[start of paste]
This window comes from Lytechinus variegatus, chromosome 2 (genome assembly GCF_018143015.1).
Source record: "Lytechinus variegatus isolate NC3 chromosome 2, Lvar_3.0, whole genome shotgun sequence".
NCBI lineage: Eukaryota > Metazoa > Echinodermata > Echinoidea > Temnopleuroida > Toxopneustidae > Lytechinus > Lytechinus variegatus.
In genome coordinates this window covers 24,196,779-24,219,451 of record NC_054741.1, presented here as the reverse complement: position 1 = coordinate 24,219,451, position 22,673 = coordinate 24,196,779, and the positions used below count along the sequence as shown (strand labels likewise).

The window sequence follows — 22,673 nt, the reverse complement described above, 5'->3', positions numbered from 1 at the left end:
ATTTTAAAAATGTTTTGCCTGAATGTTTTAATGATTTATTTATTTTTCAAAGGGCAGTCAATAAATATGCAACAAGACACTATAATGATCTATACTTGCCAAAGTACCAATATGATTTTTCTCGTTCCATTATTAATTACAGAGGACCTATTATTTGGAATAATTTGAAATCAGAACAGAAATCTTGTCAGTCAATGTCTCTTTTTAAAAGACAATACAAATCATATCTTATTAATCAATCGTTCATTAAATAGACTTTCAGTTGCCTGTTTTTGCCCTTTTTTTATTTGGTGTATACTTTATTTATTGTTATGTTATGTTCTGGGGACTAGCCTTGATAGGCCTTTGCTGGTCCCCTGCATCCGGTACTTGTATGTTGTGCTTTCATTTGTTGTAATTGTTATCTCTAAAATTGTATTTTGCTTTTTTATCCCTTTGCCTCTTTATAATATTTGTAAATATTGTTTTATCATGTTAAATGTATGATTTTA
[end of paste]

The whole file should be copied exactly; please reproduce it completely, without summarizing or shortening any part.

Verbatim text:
This window comes from Lytechinus variegatus, chromosome 2 (genome assembly GCF_018143015.1).
Source record: "Lytechinus variegatus isolate NC3 chromosome 2, Lvar_3.0, whole genome shotgun sequence".
NCBI lineage: Eukaryota > Metazoa > Echinodermata > Echinoidea > Temnopleuroida > Toxopneustidae > Lytechinus > Lytechinus variegatus.
In genome coordinates this window covers 24,196,779-24,219,451 of record NC_054741.1, presented here as the reverse complement: position 1 = coordinate 24,219,451, position 22,673 = coordinate 24,196,779, and the positions used below count along the sequence as shown (strand labels likewise).

The window sequence follows — 22,673 nt, the reverse complement described above, 5'->3', positions numbered from 1 at the left end:
ATTTTAAAAATGTTTTGCCTGAATGTTTTAATGATTTATTTATTTTTCAAAGGGCAGTCAATAAATATGCAACAAGACACTATAATGATCTATACTTGCCAAAGTACCAATATGATTTTTCTCGTTCCATTATTAATTACAGAGGACCTATTATTTGGAATAATTTGAAATCAGAACAGAAATCTTGTCAGTCAATGTCTCTTTTTAAAAGACAATACAAATCATATCTTATTAATCAATCGTTCATTAAATAGACTTTCAGTTGCCTGTTTTTGCCCTTTTTTTATTTGGTGTATACTTTATTTATTGTTATGTTATGTTCTGGGGACTAGCCTTGATAGGCCTTTGCTGGTCCCCTGCATCCGGTACTTGTATGTTGTGCTTTCATTTGTTGTAATTGTTATCTCTAAAATTGTATTTTGCTTTTTTATCCCTTTGCCTCTTTATAATATTTGTAAATATTGTTTTATCATGTTAAATGTATGATTTTA